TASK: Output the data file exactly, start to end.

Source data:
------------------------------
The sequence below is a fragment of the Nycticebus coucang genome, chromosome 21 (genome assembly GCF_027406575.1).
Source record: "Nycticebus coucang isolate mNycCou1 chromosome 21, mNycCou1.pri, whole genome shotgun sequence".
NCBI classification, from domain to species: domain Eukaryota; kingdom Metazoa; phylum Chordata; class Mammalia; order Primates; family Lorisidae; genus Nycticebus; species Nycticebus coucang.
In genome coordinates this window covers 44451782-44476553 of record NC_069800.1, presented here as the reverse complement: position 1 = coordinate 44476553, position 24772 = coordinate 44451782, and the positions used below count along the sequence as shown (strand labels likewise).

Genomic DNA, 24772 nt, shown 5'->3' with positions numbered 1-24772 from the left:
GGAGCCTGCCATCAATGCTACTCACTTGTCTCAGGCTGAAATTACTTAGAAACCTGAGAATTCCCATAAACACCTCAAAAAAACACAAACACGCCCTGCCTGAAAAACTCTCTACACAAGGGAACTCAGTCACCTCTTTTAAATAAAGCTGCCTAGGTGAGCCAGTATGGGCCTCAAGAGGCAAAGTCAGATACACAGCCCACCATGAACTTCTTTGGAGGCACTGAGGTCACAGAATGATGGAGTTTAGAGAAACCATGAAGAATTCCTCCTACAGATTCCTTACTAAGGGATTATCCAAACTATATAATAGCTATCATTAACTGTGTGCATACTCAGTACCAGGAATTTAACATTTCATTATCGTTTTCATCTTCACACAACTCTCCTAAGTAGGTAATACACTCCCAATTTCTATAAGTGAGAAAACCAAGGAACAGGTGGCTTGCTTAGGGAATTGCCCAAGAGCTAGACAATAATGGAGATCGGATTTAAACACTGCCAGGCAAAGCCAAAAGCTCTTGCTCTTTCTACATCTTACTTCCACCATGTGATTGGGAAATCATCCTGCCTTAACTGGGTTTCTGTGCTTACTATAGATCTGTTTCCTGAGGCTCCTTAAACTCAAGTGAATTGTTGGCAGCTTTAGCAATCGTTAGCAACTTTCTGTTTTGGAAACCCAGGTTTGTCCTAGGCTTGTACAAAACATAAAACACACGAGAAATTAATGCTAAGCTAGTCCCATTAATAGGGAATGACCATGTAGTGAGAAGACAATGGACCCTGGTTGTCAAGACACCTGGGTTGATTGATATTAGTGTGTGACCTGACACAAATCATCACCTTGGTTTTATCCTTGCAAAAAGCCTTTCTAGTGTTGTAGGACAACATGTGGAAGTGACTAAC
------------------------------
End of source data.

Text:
The sequence below is a fragment of the Nycticebus coucang genome, chromosome 21 (genome assembly GCF_027406575.1).
Source record: "Nycticebus coucang isolate mNycCou1 chromosome 21, mNycCou1.pri, whole genome shotgun sequence".
NCBI classification, from domain to species: domain Eukaryota; kingdom Metazoa; phylum Chordata; class Mammalia; order Primates; family Lorisidae; genus Nycticebus; species Nycticebus coucang.
In genome coordinates this window covers 44451782-44476553 of record NC_069800.1, presented here as the reverse complement: position 1 = coordinate 44476553, position 24772 = coordinate 44451782, and the positions used below count along the sequence as shown (strand labels likewise).

Genomic DNA, 24772 nt, shown 5'->3' with positions numbered 1-24772 from the left:
GGAGCCTGCCATCAATGCTACTCACTTGTCTCAGGCTGAAATTACTTAGAAACCTGAGAATTCCCATAAACACCTCAAAAAAACACAAACACGCCCTGCCTGAAAAACTCTCTACACAAGGGAACTCAGTCACCTCTTTTAAATAAAGCTGCCTAGGTGAGCCAGTATGGGCCTCAAGAGGCAAAGTCAGATACACAGCCCACCATGAACTTCTTTGGAGGCACTGAGGTCACAGAATGATGGAGTTTAGAGAAACCATGAAGAATTCCTCCTACAGATTCCTTACTAAGGGATTATCCAAACTATATAATAGCTATCATTAACTGTGTGCATACTCAGTACCAGGAATTTAACATTTCATTATCGTTTTCATCTTCACACAACTCTCCTAAGTAGGTAATACACTCCCAATTTCTATAAGTGAGAAAACCAAGGAACAGGTGGCTTGCTTAGGGAATTGCCCAAGAGCTAGACAATAATGGAGATCGGATTTAAACACTGCCAGGCAAAGCCAAAAGCTCTTGCTCTTTCTACATCTTACTTCCACCATGTGATTGGGAAATCATCCTGCCTTAACTGGGTTTCTGTGCTTACTATAGATCTGTTTCCTGAGGCTCCTTAAACTCAAGTGAATTGTTGGCAGCTTTAGCAATCGTTAGCAACTTTCTGTTTTGGAAACCCAGGTTTGTCCTAGGCTTGTACAAAACATAAAACACACGAGAAATTAATGCTAAGCTAGTCCCATTAATAGGGAATGACCATGTAGTGAGAAGACAATGGACCCTGGTTGTCAAGACACCTGGGTTGATTGATATTAGTGTGTGACCTGACACAAATCATCACCTTGGTTTTATCCTTGCAAAAAGCCTTTCTAGTGTTGTAGGACAACATGTGGAAGTGACTAAC